Measurement results

I thought I’d share an interesting experience that happened a few days ago.

When I showed up to shoot a high-end acreage property, my client pointed out that the homeowner is a builder and built the property that I was about to shoot. He pointed out that when the property was listed a few years ago, there was a great deal of uncertainty about the square footage.

The owner/builder was adamant that he knew the precise square footage of the property. In my jurisdiction (Alberta, Canada) there’s a specific measurement standard that must be used by realtors – which often is different from builder’s measurements because they don’t necessarily adhere to the the real estate standard. So we have to take builder’s measurements with a grain of salt, despite the owner claiming his measurements were compliant.

When the listing was previously listed, three companies measured the property. One of them was an iGuide operator. None of the measurements were consistent.

I shot the property as I always do with my IMS-5 and waited impatiently for the measurements to come back.

The iGuide results came back at 2896 sq ft. The owner/builder’s measurements were 2890 sq ft. We’re talking about. 0.002% variance, and some of that might be explained by the owner saying the wall thickness is 6 3/8", which I rounded to 6.5".

My takeaways from this:

  1. I’m very happy with the accuracy of the IMS-5.
  2. The realtor was very happy with the accuracy. In fact, he asked me if I coached the drafters on what square footage to use. (Which of course, we can’t do because the data is mathematical.)
  3. The onsite process for iGuide operators is important. I’m not sure how else to explain that the original measurements from a different iGuide operator were over 100 sq ft off.

The owner was pleased that the results matched his expectation, the realtor was pleased that his choice of measurer/photographer made him look good and reinforced his choice to continue hiring me, and I was pleased that I continue having confidence in the results of my IMS-5.

It was a good experience.

1 Like

Awesome! Great to hear, thanks for sharing.

That’s a great story, congrats!

Some properties in Alberta were shot in 2016-2017 with IMS-4 camera which did not use laser time-of-flight measurements, but used laser triangulation/structured light approach (like Matterport does today) and square footage error could be as big as 5-6% if the camera was not periodically calibrated by the operator. When Alberta Residential Measurement Standard added the requirement of max 2% error in square footage in mid-2017, all iGUIDE Operators in Alberta switched to IMS-5.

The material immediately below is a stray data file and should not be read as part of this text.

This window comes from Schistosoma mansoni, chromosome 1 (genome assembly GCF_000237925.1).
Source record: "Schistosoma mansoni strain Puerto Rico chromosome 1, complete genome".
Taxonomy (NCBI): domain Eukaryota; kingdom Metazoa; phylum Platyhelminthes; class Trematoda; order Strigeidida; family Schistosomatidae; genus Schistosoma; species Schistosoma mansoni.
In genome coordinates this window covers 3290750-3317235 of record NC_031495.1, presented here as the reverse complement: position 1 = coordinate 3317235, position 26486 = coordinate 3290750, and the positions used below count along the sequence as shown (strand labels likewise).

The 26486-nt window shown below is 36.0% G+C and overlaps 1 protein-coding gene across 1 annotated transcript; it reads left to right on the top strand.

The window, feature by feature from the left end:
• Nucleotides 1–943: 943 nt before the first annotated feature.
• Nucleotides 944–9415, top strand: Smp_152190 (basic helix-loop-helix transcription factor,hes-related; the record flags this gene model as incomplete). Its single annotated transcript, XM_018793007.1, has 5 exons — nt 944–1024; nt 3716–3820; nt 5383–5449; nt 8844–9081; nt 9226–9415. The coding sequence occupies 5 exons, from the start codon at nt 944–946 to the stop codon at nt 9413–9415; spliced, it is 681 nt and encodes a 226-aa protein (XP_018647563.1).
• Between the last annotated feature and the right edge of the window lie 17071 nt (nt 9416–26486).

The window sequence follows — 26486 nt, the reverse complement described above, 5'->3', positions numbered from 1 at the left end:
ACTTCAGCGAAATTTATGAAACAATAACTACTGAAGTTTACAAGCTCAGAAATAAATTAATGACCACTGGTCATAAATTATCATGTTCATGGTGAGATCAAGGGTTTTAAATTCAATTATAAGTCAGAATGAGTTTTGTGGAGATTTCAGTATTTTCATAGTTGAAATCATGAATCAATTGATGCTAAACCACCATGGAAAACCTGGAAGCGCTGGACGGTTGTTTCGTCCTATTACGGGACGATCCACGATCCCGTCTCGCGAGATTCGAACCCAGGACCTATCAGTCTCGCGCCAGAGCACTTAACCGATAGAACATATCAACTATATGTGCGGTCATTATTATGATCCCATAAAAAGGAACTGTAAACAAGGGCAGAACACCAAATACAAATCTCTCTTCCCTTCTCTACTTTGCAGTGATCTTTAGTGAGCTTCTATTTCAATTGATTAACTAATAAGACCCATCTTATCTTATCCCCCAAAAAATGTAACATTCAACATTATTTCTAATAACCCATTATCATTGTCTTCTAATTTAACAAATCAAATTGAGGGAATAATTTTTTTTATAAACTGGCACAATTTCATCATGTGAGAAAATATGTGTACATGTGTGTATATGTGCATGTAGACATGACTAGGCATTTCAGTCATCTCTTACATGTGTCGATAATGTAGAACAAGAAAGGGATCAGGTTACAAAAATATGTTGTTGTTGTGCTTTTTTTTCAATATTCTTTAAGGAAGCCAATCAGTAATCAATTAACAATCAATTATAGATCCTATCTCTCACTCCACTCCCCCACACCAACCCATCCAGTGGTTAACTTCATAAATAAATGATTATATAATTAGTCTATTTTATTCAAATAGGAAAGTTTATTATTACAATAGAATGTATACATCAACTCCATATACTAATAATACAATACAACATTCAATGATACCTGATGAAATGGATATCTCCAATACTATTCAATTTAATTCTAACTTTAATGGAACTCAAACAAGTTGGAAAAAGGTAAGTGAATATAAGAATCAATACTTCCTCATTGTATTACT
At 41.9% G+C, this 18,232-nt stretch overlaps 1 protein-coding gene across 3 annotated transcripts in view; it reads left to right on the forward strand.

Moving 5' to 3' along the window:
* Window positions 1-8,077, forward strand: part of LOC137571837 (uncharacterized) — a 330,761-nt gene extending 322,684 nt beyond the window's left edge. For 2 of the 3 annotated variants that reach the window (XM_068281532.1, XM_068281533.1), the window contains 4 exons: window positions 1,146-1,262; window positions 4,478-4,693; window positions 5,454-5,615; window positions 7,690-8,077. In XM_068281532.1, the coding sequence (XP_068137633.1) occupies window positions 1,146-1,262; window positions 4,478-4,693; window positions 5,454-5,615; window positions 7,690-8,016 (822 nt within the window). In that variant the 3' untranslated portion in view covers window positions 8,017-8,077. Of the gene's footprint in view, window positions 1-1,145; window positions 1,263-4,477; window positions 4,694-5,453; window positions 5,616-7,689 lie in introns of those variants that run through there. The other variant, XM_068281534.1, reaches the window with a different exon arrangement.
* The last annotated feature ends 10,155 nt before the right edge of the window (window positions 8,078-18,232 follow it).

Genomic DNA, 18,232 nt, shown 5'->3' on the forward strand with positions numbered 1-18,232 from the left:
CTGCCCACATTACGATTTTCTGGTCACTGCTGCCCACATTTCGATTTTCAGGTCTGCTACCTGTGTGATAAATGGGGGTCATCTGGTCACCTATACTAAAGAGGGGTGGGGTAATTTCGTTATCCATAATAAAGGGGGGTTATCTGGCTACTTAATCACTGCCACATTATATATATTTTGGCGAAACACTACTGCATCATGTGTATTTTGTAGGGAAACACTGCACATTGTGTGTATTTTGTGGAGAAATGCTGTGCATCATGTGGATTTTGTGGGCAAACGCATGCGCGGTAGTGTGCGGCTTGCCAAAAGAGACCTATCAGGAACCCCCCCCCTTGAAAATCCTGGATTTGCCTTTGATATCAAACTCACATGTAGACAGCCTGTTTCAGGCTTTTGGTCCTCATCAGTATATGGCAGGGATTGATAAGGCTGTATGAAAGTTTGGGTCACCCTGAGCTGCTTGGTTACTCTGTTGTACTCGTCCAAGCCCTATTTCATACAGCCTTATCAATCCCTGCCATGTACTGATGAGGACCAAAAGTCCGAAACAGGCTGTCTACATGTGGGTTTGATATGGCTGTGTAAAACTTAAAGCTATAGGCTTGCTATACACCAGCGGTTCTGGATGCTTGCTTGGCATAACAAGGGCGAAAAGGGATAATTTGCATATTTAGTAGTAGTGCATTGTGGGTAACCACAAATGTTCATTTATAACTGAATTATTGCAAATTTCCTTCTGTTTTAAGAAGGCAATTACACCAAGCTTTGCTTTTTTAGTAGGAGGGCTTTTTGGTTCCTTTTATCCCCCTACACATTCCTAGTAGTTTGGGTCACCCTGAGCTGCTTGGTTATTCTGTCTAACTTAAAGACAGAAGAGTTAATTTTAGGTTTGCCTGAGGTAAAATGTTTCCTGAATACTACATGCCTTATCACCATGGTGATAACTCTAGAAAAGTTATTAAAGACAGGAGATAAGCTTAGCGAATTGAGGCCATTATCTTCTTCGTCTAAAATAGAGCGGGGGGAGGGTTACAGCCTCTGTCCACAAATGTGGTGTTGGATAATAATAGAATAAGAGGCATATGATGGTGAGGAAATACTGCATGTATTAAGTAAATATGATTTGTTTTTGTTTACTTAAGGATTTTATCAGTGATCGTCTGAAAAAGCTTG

IMS-4 (2013-2016).

Leroy. Thanks for sharing! Marshall

I thought that might be the most plausible explanation, so I asked the homeowner what year the first iGuide was shot but he didn’t remember.

I started with the IMS-4. I remember those days well.

@LeroySchulz I literally just had a similar experience. I shot a property developer’s house. He built it and was very keen to see the measurements. I sent the results to him and he immediately said it wasn’t accurate. After describing that he was looking at the interior measurements (wall-to-wall) and comparing with the builder’s measurements including exterior wall, he was amazed. He showed me the house’s footprint was 1973 sq ft. My measurements using my normal IMS-5 shoot process, was 1980.1 sq ft. So mine too probably had variance from calculating wall thickness. He couldn’t believe how accurate the iGUIDE measurement was.

I’m very happy and thankful with partnering with Planitar.

I laughed when Matterport announced going public via a SPAC. When is Planitar’s reverse merger with a Canadian shell company on the Canadian Venture Exchange? Or do a reverse merger with Urbanimmersive (UI.V). I’d buy your guys’s stock in a heart beat, even if it was at a premium. Going public isn’t for every company, but it sure would deepen relationships and provide even more of a team atmosphere with operators if we could own stock in Planitar as well as run our own operations.

Glad to hear that you had a similar experience. Those experiences validate our choice of technology, doesn’t it?

As for Planitar’s business model or future plans, all we can do is guess. But I do want them to have a strong balance sheet so they can keep innovating and producing technologies that allow us to make a living doing what we love.